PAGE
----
しかし、富士通のAI基盤事業本部 ビジネス戦略室 室長 永井浩史 氏は「AIは夢物語ではありません。すでに実用段階に入った技術です」と強調し、富士通が取り組んだいくつかの活用事例を紹介した。その1つが「イノシシとタヌキを区別する」プロジェクトだ。
Going public was once a sign of a young startup’s promise. But these days, a growing number of young companies are avoiding IPOs altogether. In 1997, the average age of US-listed firms was a sprightly 12 years old. Now the average age is 20. US public companies have also gotten bigger. Between 1975 and 1991, around half of listed companies had a market capital of less than $100 million (in 2015 dollars)—compared with 22% in 2016.
This all adds up to an astonishing fact: The US now has “abnormally few listed firms,” according to a new working paper (registration required) from the National Bureau of Economics. (The paper hasn’t been peer-reviewed.) In 1997, more than 7,500 American firms were listed publicly in the US. Nearly two decades later, in 2016, the number had dropped more than half, slipping to 3,618 firms.
This is a great opportunity to highlight yours and your organization’s open source success story. Please join and help us make this celebration a true representation of the passion, diversity, and creativity of the open source software community!
It’s 2018, and Waymo is doing it live. Two months after the Alphabet self-driving car spinoff announced it would start running a truly driver-free service in Phoenix this year (as in, cars romping about with no one at the wheel), the company now unveils how it will do it: with the help of thousands more Chrysler Pacifica hybrids. The vehicles, built by Fiat Chrysler in Canada, will eventually make their way to the cities where Waymo is currently testing driverless tech. Waymo already uses 600 of the minivans to test its driverless software.
Even though digital is on the upswing, physical is still performing relatively well on a global basis — if not in the U.S. market, where CD sales were down 18.5 percent last year. But things are about to get worse here, if some of the noise coming out of the big boxes comes to fruition.
Best Buy has just told music suppliers that it will pull CDs from its stores come July 1. At one point, Best Buy was the most powerful music merchandiser in the U.S., but nowadays it’s a shadow of its former self, with a reduced and shoddy offering of CDs. Sources suggest that the company’s CD business is nowadays only generating about $40 million annually. While it says it’s planning to pull out CDs, Best Buy will continue to carry vinyl for the next two years, keeping a commitment it made to vendors. The vinyl will now be merchandised with the turntables, sources suggest.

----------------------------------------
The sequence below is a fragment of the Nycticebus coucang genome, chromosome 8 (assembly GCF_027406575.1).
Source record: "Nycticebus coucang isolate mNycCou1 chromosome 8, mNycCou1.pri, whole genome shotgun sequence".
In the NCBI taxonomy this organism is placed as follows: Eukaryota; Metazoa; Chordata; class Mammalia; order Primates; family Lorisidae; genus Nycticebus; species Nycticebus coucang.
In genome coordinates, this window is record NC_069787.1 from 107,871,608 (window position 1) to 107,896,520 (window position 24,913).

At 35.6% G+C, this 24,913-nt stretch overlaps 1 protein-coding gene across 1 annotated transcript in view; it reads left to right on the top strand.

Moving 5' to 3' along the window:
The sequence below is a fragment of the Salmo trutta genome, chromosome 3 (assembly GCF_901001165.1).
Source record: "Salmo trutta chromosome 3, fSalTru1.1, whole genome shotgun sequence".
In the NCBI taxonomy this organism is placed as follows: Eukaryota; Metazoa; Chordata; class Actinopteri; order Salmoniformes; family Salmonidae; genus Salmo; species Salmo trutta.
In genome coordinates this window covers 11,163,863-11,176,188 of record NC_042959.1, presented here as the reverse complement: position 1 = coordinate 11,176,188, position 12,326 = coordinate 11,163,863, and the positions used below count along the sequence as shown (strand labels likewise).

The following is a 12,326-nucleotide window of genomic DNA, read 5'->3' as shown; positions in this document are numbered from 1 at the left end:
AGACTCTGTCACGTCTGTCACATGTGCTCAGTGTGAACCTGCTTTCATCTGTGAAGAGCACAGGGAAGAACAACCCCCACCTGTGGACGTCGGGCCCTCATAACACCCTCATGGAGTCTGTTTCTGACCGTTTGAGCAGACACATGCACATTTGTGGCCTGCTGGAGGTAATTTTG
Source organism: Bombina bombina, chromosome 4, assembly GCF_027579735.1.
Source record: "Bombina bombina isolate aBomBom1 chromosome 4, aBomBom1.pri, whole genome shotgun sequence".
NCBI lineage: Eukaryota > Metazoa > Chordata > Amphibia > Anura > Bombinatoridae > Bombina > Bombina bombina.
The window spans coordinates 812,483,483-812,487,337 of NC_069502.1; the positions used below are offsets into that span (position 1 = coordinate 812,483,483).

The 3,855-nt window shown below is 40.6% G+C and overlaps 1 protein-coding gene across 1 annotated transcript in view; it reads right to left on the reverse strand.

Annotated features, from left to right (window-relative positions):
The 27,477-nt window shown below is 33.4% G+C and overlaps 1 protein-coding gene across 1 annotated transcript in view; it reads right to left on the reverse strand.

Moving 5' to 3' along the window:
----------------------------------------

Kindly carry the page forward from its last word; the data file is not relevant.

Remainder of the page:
AIVA – Artificial Intelligence Virtual Artist
Aiva is an Artificial Intelligence (A.I.) capable of composing emotional soundtracks for films, video games, commercials and any type of entertainment content.
She has been learning the art of music composition by reading through a large collection of music partitions, written by the greatest Composers (Mozart, Beethoven, Bach, …) to create a mathematical model representation of what music is. This model is then used by Aiva to write completely unique music.
Recently, Aiva became the first virtual artist to have her creations registered with an author’s rights society (SACEM), a feat that many artists thought impossible to achieve for at least another decade. This achievement does not mean that Aiva will replace musicians; we will continue to encourage collaborations between man and machine.
Samsung Electronics Co. just knocked Intel off its perch as the world’s biggest chipmaker by revenue, a spot the U.S. company has held since 1992. On Tuesday, Samsung reported 2017 chip sales of $69 billion, blowing past Intel’s $63 billion from last year.
The switch underlines how Samsung has transformed itself from a maker of cheap televisions into a pervasive supplier of key components in smartphones and other modern computing devices. It’s also a testament to the growth of memory chips, Samsung’s main market.